The daily prayers in the Houses of Parliament have been criticised again for giving Christians preferential treatment.
Every day that parliament sits, the speaker's chaplain leads prayers and reads scripture, asking God that MPs "never lead the nation wrongly through love of power" and for the Holy Spirit's guidance.
Steve Double MP described it as "just a moment for us to remind ourselves, why we're there and ask for God's help and strength and guidance as we go about our business for the day."
Those attending prayers can secure their set in the House of Commons for the day and those not attending can excuse themselves by placing a 'prayer card' on the back of a seat, reserving their seat for the day.
However, according to Humanists UK, only those attending Select Comittees can use these and if they are not, they have to sit through prayers if they are to secure a good seat.
Double, the Christian MP for St Austell and Newquay, told Premier those not attending prayers don't miss out: "That isn't the case because you can put your prayer card in before prayers take place, choose not to be in the chamber whilst prayers happen and then go into the chamber the moment prayers are over and claim your seat. So, it doesn't actually provide you with any particular great advantage over anyone else. If you want your seat, don't want to go to prayers, you're still able to do that."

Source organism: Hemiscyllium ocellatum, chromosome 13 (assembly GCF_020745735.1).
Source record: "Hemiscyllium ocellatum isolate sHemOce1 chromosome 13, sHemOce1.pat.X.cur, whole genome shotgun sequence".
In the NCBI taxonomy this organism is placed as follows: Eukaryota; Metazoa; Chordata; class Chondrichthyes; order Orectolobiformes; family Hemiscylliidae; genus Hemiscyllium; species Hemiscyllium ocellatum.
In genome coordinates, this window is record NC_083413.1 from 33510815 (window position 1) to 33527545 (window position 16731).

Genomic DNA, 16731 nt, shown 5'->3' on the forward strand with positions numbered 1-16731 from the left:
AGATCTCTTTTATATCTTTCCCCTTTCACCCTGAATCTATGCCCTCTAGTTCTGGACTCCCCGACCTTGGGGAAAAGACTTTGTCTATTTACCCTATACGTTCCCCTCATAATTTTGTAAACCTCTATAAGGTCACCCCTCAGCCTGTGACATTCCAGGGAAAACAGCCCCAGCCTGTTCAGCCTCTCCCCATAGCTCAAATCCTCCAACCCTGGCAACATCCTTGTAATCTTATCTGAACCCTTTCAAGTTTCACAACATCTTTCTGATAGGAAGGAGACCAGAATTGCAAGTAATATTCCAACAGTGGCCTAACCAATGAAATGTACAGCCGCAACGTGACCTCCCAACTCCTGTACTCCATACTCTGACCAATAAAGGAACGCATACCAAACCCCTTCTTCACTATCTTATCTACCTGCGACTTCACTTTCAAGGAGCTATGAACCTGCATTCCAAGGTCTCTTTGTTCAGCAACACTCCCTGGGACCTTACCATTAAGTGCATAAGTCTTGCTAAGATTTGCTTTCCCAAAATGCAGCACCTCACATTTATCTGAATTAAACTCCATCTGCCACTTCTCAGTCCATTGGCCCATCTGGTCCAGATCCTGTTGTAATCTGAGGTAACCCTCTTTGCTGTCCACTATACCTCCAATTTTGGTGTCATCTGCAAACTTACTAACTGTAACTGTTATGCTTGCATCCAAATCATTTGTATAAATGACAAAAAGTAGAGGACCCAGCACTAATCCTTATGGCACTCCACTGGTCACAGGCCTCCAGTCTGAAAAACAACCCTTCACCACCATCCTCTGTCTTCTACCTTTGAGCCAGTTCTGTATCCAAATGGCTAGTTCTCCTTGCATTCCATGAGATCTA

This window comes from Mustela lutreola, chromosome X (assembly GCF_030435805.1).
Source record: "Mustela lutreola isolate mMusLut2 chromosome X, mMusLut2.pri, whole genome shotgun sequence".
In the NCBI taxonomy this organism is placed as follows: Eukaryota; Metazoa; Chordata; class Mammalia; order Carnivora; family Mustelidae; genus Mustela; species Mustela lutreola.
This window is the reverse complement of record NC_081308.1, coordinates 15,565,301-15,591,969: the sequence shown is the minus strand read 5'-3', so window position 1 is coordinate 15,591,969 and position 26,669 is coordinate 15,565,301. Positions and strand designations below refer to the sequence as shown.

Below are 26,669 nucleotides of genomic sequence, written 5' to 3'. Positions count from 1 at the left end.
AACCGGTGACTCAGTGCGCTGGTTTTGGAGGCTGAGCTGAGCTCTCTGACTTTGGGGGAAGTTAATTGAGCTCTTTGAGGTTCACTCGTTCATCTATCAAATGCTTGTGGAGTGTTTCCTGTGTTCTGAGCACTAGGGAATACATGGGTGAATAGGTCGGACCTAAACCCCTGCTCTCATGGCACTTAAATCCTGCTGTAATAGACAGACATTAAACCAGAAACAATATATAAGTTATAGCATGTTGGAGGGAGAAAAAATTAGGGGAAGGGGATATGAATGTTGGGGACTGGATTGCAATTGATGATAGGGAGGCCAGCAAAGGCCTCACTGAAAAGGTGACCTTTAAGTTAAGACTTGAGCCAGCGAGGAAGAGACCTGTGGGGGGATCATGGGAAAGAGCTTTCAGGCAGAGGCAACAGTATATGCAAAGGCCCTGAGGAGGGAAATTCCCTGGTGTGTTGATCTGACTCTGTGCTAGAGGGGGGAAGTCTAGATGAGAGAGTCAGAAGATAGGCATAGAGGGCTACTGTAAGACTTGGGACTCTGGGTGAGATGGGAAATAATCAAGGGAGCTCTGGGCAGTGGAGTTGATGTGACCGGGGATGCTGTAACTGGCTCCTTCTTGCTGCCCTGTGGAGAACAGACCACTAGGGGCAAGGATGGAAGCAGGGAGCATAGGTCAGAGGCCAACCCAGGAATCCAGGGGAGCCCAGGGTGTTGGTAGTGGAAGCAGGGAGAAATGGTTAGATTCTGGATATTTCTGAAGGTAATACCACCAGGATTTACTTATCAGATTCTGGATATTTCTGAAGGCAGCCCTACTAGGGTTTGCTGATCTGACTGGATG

The campaign group has launched another petition to try to change the tradition into 'a time for reflection', encompassing all religions and none, more like a 'thought for the day'.
Double opposes the idea, saying: "I think we have seen an erosion of the Christian heritage and foundation of our nation quite enough, as far as I'm concerned. We still recognise the Christian heritage of our country in Parliament in a number of ways, prayers is only one of those ways and I certainly would want to continue to maintain that sense, that daily reminder, that we are a nation that is very much built on Christian values and a very strong Christian heritage and we are very much building on that foundation from our history."
Richy Thompson, Director of public affairs at Humanists UK told Premier: "If you look at the British Social Attitudes Survey, you'll find that most people are not religious and of the rest, a lot of them are religions other than the Church of England or even in Christianity. So, something like a time for reflection would help reflect that diversity and mean that the spiritual guidance which is provided at the start of each day-session is done in a way that means that everybody can benefit from that, not just those who subscribe to a particular religion."
Thompson added that it has become a bigger problem recently, with Conservatives holding such a big majority and therefore needing more people sitting on one side of benches.